Tony Terlazzo's Secret

Hail to the Dinosaurs!

It was a beautiful day in the early
summertime. The year was 1940.

Two men sat in a park bench and chatted
quietly as they admired the view.

One of the men was Harry Paschall, the
creator of the inimitable Bosco and a
world-famous Iron game author who
wrote a hugely popular monthly column
for Strength and Health magazine.

The other was Tony Terlazzo. Pound
for pound, the 148-pound Terlazzo
was the greatest weightlifter in the
entire world. His list of achievements
staggered the imagination -- he was
an Olympic gold medal winner,a World
champion, and a World record holder.

As you might expect, they talked about
lifting. Or rather, Terlazzo talked
about lifting. Paschall simply listened.

Terlazzo talked about the human body,
and how even the greatest of lifters
were nowhere near the maximum weights
that men could lift.

With deep conviction and quiet confidence
he spoke of a day when men his own weight
would lift more than the heavyweights
of his era.

With the same conviction, he spoke of
men his own weight raising his current
records by 50 pounds per lift -- by 75
pounds per lift -- or even 100 pounds
per lift.

Terlazzo could clean and jerk a 330
pound barbell. But he calmly spoke of
the day when a man his weight would
clean and jerk 400 pounds.

The two men sat for several hours, and
Terlazzo dreamed of greater and greater
lifts, and heavier and heavier records.

Terlazzo lived in a world where the weights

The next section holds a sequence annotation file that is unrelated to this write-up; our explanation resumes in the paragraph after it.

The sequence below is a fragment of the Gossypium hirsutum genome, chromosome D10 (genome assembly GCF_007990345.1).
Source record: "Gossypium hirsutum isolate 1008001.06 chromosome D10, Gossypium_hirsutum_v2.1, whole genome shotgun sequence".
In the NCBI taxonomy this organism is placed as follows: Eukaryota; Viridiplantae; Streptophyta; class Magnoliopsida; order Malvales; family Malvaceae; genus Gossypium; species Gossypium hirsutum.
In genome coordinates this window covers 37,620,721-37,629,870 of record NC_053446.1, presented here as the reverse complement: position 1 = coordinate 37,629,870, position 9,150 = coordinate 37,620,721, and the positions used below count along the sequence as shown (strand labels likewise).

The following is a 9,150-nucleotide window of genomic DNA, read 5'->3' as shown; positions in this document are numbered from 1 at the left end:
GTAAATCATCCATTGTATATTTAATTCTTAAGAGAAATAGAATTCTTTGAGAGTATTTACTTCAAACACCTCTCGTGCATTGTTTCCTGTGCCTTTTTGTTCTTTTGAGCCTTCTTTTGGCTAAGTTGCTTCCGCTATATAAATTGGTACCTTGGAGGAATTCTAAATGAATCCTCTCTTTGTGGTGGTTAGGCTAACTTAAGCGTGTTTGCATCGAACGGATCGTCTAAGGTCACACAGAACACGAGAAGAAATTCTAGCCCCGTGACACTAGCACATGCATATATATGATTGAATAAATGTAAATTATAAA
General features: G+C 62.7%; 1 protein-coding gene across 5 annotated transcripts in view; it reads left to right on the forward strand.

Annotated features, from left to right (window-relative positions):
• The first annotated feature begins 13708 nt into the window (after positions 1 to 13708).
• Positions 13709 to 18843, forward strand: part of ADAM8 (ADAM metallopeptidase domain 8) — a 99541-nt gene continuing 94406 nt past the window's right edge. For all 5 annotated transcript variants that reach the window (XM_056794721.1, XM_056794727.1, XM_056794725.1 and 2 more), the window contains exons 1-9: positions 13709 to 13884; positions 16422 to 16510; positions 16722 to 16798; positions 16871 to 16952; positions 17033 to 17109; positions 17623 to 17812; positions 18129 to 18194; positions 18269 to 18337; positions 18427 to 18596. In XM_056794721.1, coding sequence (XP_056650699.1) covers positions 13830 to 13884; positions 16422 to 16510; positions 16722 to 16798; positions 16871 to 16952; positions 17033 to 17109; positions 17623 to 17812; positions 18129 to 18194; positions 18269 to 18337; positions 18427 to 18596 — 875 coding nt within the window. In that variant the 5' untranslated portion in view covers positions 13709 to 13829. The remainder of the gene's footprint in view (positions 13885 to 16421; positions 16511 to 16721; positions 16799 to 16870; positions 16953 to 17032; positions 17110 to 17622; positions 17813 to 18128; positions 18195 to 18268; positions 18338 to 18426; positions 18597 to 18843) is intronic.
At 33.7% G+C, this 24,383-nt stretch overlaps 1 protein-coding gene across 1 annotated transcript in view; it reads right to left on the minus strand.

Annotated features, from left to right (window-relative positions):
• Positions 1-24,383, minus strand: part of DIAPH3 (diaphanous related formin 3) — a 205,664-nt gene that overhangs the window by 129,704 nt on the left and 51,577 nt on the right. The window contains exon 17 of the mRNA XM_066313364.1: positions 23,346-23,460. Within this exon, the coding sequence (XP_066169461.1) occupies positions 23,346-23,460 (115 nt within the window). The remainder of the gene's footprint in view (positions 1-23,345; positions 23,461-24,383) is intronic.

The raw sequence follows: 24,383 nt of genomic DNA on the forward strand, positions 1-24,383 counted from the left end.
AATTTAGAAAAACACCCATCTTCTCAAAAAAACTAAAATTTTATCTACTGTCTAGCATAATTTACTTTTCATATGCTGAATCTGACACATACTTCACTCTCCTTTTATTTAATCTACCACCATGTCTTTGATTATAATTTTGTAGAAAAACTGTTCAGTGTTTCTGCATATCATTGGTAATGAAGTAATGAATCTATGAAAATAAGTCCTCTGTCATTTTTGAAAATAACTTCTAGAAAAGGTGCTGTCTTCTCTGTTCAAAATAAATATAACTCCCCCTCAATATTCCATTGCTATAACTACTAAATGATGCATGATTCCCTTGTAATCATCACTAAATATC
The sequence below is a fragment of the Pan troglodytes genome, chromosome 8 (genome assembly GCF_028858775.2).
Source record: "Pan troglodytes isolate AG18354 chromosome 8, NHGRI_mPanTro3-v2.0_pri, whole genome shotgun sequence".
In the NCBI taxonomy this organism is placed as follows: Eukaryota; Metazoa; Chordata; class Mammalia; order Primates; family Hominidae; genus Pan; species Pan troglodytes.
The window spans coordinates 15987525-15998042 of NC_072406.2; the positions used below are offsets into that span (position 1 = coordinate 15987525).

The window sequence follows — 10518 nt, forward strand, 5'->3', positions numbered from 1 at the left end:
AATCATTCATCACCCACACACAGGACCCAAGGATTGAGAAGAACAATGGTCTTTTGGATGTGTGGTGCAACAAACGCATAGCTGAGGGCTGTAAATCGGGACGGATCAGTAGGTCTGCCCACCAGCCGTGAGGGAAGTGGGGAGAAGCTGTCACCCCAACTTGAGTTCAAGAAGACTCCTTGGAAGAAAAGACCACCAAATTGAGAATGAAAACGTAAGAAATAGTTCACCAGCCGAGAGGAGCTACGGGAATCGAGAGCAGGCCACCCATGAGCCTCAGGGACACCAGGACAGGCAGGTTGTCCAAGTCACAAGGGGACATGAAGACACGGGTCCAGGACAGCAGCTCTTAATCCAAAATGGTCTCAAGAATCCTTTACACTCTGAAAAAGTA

he lifted in competition and in training --
which were World record poundages -- were

They were far less than his body was capable
of lifting.

He lived in the future. In his mind's eye,
he was handling weights far greater than he
could lift at the present time. But it was
only a matter of time -- only a matter of
regular, hard training -- before he got

Paschall remembered that conversation for
his entire life. He wrote about it -- and
he shared his belief that Tony Terlazzo's
dreams were one of the great secrets of
his success.

"Let us have bigger and better dreams,"
he wrote. "For they will lead us to bigger
and better men."

There's a very important message there.
It's about the power of the human mind --
and about developing the same sort of quiet
confidence that made Tony Terlazzo the
strongest man of his weight in the entire

Dare to dream -- and when you do, dream of
great lifts and great lifters.

The train -- and make your dreams your

As always, thanks for reading and have a
great day. if you train today, make it a
good one!

Yours in strength,

Brooks Kubik

P.S. You can learn more about the mental
aspects of strength training and muscle
building in Dinosaur Training, Dinosaur
Bodyweight Training, and Strength, Muscle
and Power:

1. Dinosaur Training: Lost Secrets of Strength
and Development

2. Dinosaur Bodyweight Training

3. Strength, Muscle and Power

P.S. 2. Thought for the day: "Dreams of iron build
men of iron." -- Brooks Kubik